For those of us who are already anxious, this kind of routine sets you up to already be in a frazzled state. If your heart is racing from the moment you get up until you get to work, you're already on high alert which gets your anxiety going. You probably also get up in your head during this time, too. Telling yourself things like, "I should have went to bed earlier!" "This is so stupid!" "I'm going to get written up." This basically sets you up for a day wrought with worry.
What if you got up 10 minutes earlier, enjoyed a hot cup of coffee or tea and spent a few minutes journaling? Is it possible to kick that heart racing, time crunched, horrible story telling time out of your morning routine and do this one instead? Yes, it is.
Besides massive success, people like Tony Robbins, Oprah, Arianna Huffington, all have another thing in common-morning routines. Most of them start with some sort of mindfulness activity and journaling. Many successful people have reported that starting off their morning right has helped them become more productive, less anxious and on top of their game. I love this article about The Morning Routines of Highly Successful Women.
Incorporating journaling into your morning routine can be the small shift that gives you that mental boost you're looking for.
According to Positive Psychology Program,"...we know [journaling] can make us more aware (and self-aware!) and help us detect sneaky, unhealthy patterns in our thoughts and behaviors. It allows us to take more control over our lives and puts things in perspective. Further, it can help us shift from a negative mindset to a more positive one, especially about ourselves..." (source).
Journaling has shown to help:
According to WebMD, "when your thoughts and worries swirl around, putting pen to paper can cut down the chaos. "When we write things down, they feel more manageable," says clinical psychologist Perpetua Neo, PhD." (source).
To help you get started, I've created a free morning journal template that takes about 5-1o minutes of your time. You can access it here. You don't need anything magical. Get yourself a spiral notebook, use the note app on your phone or print off the pdf and write on it directly.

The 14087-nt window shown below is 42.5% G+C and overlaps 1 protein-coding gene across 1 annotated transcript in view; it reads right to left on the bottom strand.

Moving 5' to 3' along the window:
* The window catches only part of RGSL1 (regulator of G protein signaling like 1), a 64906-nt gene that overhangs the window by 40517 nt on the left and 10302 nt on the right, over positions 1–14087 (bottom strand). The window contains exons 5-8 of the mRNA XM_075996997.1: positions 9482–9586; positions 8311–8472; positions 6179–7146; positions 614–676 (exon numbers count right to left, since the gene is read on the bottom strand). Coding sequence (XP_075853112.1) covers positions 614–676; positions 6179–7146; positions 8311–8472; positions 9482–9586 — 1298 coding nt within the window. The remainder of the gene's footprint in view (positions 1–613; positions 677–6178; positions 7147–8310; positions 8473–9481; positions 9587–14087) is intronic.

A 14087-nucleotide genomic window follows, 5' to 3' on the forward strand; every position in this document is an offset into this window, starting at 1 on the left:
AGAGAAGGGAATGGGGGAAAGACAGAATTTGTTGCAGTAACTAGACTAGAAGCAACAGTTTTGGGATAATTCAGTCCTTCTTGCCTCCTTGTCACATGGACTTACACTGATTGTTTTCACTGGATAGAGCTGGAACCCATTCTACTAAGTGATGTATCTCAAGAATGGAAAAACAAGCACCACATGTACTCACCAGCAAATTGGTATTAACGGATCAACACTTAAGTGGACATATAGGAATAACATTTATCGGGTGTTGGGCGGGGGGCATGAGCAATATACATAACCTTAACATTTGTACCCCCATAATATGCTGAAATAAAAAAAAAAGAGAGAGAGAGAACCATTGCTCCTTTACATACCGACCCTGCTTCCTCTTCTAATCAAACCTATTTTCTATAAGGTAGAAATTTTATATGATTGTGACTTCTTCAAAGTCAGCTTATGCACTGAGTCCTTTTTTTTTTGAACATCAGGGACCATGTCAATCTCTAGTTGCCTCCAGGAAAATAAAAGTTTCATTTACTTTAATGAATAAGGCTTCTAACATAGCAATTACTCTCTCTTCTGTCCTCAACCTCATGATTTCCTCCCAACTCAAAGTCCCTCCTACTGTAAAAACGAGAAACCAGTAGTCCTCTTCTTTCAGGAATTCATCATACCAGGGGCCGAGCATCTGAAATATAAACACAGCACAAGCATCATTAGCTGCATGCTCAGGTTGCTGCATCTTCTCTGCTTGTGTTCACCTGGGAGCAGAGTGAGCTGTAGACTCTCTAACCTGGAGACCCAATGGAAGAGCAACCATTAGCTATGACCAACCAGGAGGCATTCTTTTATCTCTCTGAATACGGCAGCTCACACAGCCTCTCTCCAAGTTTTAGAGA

I'm a worrier, too, and the template is based on my exact journaling method. Additionally, I spend time meditating and reviewing my vision board. The days I don't stick to my morning routine, I feel completely frazzled and rushed. The times I take a few minutes and stick to my journaling, the tone set for my day is 100% better.
Need a little more help with anxiety? Contact me at 317-279-5022 or firstname.lastname@example.org.
Do you scroll through Facebook or Instagram and get a sense of FOMO (fear of missing out)? Does the news hitting your feed make you feel depressed? You went to the comments section, didn't you? Don't ever go to the comments section!
It is so common for my clients to come in and talk about how social media is very triggering for them. I've heard about sexual assault cases on Facebook bringing up old memories, Timehop reminding you of painful times in your life or learning that your family has some disturbing views.
There's not a week that goes by that I don't hear from someone feeling emotionally triggered by what they are seeing online. In fact, "University of Missouri researchers found that some test subjects exhibited signs of a type of schizotypy known as social anhedonia. This condition is the inability to feel happy from activities that one would normally enjoy, including interacting with others. People who experience this have fewer Facebook friends, share fewer photos and participate less" (source). Wow!
A few years ago, I made this video about how social media is triggering you. I feel since then, it has become more and more relevant. We've become more addicted to our phones and social media than ever, plus we are bombarded with media every single day.
What are some steps you can take to help yourself right now?
1. Delete Social Media apps from your phone so you can only access them through the browser. This helps create another barrier to getting to them as quickly and can help reduce time spent on these sites.
2. Unfollow people, groups, news outlets, etc from showing up in your feed. Here's info on how to unfollow. I actually stopped all of our local news from appearing in my feed. I don't even see when my friends comment on their stuff anymore.
3. Start following groups and people who are sharing positive messaging. I even have a Facebook group dedicated solely to this!
4. Read How to Break Up with Your Phone (you'll thank me later).